Everyone knows that I'm the "go-to" when the word internship is mentioned. I do my best to answer emails, take phone calls, and make sure that students looking for internship advice get it. A few weeks ago, I received a call from a family friend who is currently interning with a well known sports team. We'll call her, Sarah, for this blog's sake. Sarah got her dream internship and was so excited to get started. Sarah met with her department supervisor and was told about all of the different tasks that she would be assigned. The supervisor told Sarah that she would work with her a few days per week to make sure that Sarah got the most out of the internship. It was decided that Sarah's hours would be Monday - Thursday from 9AM - 4PM. At this specific company, interns are lead by each department , so Sarah knew she'd be spending lots of time with her boss.
This all sounds fine and dandy so far - right?
Unfortunately, Sarah went from being ecstatic so start the job to I quote, "hating going to work each day because I feel so useless". We all know what it's like to walk into an office job every day that we hate - it's not a good feeling. But remember, Sarah is an intern. Is it different?
Sarah told me that she goes to work each day and she sits at a table and does nothing. Sarah says that her boss pays no attention to her and tells her that she is too busy to give her any work to do. It has been 4 weeks and no work has come along. Sarah has spoken to her boss repeatedly about the issue and her boss keeps saying that maybe things will change and providing Sarah with very vague answers.
This situation is frustrating to hear about. Internship coordinators and employers are typically busy and often do not give interns the time of day. However, for this to happen over 4 weeks, is unacceptable. You should not bring interns on if you don't have the time to give them work or delegate the task of "intern supervisor" to someone else in your office. In this case, here is the advice I gave Sarah:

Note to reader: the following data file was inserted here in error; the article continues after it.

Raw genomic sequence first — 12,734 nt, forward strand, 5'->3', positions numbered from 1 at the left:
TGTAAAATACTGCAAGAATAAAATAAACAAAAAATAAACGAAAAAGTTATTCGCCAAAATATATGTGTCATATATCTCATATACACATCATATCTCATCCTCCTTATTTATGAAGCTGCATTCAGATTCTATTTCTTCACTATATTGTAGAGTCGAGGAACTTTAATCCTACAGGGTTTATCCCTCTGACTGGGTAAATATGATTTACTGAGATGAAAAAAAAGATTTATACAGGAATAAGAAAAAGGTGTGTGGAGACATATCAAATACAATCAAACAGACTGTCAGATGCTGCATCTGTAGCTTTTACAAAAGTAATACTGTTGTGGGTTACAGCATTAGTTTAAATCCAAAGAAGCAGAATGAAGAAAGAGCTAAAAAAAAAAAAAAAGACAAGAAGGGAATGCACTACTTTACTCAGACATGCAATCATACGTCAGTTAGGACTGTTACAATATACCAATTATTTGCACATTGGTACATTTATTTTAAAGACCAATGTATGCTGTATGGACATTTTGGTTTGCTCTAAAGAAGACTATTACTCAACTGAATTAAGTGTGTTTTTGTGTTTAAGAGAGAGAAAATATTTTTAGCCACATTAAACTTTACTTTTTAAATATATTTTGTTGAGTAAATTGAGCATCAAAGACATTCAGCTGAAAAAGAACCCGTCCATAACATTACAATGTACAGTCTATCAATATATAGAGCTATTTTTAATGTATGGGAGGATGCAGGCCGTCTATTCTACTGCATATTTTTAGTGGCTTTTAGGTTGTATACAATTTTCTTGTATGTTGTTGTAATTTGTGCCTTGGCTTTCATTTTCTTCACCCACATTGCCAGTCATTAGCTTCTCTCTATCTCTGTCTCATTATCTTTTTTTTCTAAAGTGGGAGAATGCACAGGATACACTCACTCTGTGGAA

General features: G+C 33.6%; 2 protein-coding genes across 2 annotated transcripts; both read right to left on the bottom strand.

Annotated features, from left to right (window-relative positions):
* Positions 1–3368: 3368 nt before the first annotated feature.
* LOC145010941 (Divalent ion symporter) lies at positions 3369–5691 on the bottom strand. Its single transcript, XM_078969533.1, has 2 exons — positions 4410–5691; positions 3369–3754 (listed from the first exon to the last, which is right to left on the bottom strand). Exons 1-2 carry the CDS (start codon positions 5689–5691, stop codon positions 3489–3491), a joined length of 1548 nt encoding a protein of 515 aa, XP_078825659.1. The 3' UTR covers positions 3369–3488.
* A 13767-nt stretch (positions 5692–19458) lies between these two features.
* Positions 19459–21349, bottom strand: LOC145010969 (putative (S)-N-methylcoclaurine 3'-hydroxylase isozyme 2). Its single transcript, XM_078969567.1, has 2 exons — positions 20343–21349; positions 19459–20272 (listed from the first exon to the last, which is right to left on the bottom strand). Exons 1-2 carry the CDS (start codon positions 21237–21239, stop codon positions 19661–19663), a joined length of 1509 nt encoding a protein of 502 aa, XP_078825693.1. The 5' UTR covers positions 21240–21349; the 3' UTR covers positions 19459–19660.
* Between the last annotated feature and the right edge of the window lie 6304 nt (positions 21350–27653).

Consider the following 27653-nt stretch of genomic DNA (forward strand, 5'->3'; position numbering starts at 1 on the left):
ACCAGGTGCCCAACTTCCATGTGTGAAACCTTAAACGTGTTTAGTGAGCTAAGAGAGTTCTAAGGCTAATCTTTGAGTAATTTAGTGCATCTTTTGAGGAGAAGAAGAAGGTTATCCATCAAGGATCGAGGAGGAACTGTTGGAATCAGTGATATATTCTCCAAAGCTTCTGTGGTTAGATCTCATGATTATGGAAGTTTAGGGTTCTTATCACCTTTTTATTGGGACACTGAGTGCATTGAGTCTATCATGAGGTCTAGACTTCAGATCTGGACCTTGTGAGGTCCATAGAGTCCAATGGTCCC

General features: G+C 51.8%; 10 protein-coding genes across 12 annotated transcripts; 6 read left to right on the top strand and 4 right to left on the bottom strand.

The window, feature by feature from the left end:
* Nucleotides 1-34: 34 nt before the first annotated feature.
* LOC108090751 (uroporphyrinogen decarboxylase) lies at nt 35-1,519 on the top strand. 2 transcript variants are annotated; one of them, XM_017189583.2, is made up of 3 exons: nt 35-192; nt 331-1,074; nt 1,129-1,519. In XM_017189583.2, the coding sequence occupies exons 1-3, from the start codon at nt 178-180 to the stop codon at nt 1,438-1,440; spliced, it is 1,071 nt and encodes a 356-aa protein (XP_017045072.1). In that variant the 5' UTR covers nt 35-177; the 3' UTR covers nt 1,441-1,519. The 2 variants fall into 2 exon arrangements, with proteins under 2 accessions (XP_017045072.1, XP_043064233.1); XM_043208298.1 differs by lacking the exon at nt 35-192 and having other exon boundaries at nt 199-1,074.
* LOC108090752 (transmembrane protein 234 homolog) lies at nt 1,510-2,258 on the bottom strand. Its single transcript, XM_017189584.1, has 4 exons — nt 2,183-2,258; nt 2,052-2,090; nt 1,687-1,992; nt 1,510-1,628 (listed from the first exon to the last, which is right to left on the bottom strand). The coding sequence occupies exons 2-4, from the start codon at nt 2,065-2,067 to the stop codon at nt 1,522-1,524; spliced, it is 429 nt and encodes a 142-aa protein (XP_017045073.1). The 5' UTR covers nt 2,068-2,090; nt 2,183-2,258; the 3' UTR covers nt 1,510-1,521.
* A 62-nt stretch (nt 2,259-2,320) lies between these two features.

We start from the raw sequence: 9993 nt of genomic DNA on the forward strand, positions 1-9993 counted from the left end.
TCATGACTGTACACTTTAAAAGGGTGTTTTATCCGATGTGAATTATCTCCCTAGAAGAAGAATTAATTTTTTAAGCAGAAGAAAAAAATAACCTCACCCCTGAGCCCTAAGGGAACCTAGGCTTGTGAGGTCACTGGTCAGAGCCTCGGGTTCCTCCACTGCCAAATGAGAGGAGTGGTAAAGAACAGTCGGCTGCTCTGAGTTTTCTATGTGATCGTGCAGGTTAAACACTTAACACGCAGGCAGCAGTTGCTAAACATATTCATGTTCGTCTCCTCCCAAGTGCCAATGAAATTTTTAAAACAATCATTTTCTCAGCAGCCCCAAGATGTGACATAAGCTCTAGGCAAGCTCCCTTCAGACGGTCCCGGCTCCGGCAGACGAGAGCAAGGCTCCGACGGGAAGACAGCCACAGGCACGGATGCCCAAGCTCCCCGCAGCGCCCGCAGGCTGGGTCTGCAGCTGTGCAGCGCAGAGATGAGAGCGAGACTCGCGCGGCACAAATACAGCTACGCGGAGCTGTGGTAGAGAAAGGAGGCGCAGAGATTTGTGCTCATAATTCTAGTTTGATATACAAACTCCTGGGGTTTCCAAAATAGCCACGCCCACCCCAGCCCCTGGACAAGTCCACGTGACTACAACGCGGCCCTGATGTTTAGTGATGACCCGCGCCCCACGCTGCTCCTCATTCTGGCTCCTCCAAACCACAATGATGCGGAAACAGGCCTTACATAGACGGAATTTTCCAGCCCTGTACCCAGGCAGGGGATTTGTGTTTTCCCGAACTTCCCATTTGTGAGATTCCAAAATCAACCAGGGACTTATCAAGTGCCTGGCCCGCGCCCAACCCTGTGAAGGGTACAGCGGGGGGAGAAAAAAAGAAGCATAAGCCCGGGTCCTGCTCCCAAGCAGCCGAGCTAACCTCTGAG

First of all, do not take any drastic measures at this point. Steps 1 and 2 are below:
Have one more meeting with your boss. Be as formal as possible. Do not threaten to quit the internship. Do not mention leaving the internship. Ask your boss for advice. Tell her that you are really excited about this opportunity but feel that you haven't been given anything to do over a significant period of time. Ask if there are opportunities for you to meet with other internship departments and help them out a few times per week. Tell her that you want to help the company out as much as possible and you don't mind what department you are in. Afterall, the goal is to leave the company a well-rounded and knowledgeable individual. Ask your boss if you could work on a research project and that way you can occupy your time with that each day. Tell her that you want to help her out in any way you can. Make sure that your boss understands your motive is to help. You can also suggest lowering the amount of hours you intern each week so that your boss doesn't feel pressure to constantly provide you with work.
If this meeting doesn't change anything, schedule a meeting with the HR director or internship supervisor at the company. Don't speak poorly about your direct boss. Tell the HR person that you want to learn as much as you can and you are willing to help out in any other department. Always ask for advice. Ask the HR person what she suggests that you do to make the best of the situation.
Remember, if you really want this company on your resume, don't quit the internship. Give yourself a project to do. Help the company grow their social media network, memorize all of the executives at the company and see if any went to your school, keep yourself busy.